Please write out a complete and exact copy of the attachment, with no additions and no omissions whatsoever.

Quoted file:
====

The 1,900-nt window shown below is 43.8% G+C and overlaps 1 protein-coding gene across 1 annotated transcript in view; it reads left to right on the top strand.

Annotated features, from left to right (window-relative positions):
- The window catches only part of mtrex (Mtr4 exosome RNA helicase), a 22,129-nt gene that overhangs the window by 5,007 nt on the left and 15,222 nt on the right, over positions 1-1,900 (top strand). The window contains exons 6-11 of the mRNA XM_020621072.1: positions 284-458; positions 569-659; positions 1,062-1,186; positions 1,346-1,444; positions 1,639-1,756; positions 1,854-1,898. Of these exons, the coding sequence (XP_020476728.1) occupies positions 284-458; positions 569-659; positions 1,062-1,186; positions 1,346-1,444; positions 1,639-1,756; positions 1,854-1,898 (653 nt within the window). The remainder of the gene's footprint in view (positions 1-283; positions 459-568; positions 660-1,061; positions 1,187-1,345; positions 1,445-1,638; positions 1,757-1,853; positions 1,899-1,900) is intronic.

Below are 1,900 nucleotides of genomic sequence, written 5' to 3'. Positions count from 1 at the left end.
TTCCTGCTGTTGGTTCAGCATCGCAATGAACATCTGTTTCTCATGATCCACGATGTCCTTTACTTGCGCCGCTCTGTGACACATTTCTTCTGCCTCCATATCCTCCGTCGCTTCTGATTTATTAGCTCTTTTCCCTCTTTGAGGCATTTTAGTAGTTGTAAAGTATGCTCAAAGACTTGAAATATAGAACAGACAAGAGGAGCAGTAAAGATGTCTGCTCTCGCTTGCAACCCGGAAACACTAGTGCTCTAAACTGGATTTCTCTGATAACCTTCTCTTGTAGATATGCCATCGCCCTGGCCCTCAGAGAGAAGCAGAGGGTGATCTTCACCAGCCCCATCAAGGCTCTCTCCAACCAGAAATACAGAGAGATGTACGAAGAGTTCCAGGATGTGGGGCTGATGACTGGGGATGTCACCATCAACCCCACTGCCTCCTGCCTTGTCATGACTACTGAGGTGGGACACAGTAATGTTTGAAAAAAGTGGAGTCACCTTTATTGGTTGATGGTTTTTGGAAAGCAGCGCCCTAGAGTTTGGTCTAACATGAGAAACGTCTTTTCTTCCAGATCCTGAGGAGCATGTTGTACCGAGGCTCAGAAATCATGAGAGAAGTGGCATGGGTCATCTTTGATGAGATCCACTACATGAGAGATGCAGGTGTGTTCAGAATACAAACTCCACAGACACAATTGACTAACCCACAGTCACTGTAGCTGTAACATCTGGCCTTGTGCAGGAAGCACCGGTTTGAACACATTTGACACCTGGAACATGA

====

The 1,900-nt window shown below is 43.8% G+C and overlaps 1 protein-coding gene across 1 annotated transcript in view; it reads left to right on the top strand.

Annotated features, from left to right (window-relative positions):
- The window catches only part of mtrex (Mtr4 exosome RNA helicase), a 22,129-nt gene that overhangs the window by 5,007 nt on the left and 15,222 nt on the right, over positions 1-1,900 (top strand). The window contains exons 6-11 of the mRNA XM_020621072.1: positions 284-458; positions 569-659; positions 1,062-1,186; positions 1,346-1,444; positions 1,639-1,756; positions 1,854-1,898. Of these exons, the coding sequence (XP_020476728.1) occupies positions 284-458; positions 569-659; positions 1,062-1,186; positions 1,346-1,444; positions 1,639-1,756; positions 1,854-1,898 (653 nt within the window). The remainder of the gene's footprint in view (positions 1-283; positions 459-568; positions 660-1,061; positions 1,187-1,345; positions 1,445-1,638; positions 1,757-1,853; positions 1,899-1,900) is intronic.

Below are 1,900 nucleotides of genomic sequence, written 5' to 3'. Positions count from 1 at the left end.
TTCCTGCTGTTGGTTCAGCATCGCAATGAACATCTGTTTCTCATGATCCACGATGTCCTTTACTTGCGCCGCTCTGTGACACATTTCTTCTGCCTCCATATCCTCCGTCGCTTCTGATTTATTAGCTCTTTTCCCTCTTTGAGGCATTTTAGTAGTTGTAAAGTATGCTCAAAGACTTGAAATATAGAACAGACAAGAGGAGCAGTAAAGATGTCTGCTCTCGCTTGCAACCCGGAAACACTAGTGCTCTAAACTGGATTTCTCTGATAACCTTCTCTTGTAGATATGCCATCGCCCTGGCCCTCAGAGAGAAGCAGAGGGTGATCTTCACCAGCCCCATCAAGGCTCTCTCCAACCAGAAATACAGAGAGATGTACGAAGAGTTCCAGGATGTGGGGCTGATGACTGGGGATGTCACCATCAACCCCACTGCCTCCTGCCTTGTCATGACTACTGAGGTGGGACACAGTAATGTTTGAAAAAAGTGGAGTCACCTTTATTGGTTGATGGTTTTTGGAAAGCAGCGCCCTAGAGTTTGGTCTAACATGAGAAACGTCTTTTCTTCCAGATCCTGAGGAGCATGTTGTACCGAGGCTCAGAAATCATGAGAGAAGTGGCATGGGTCATCTTTGATGAGATCCACTACATGAGAGATGCAGGTGTGTTCAGAATACAAACTCCACAGACACAATTGACTAACCCACAGTCACTGTAGCTGTAACATCTGGCCTTGTGCAGGAAGCACCGGTTTGAACACATTTGACACCTGGAACATGA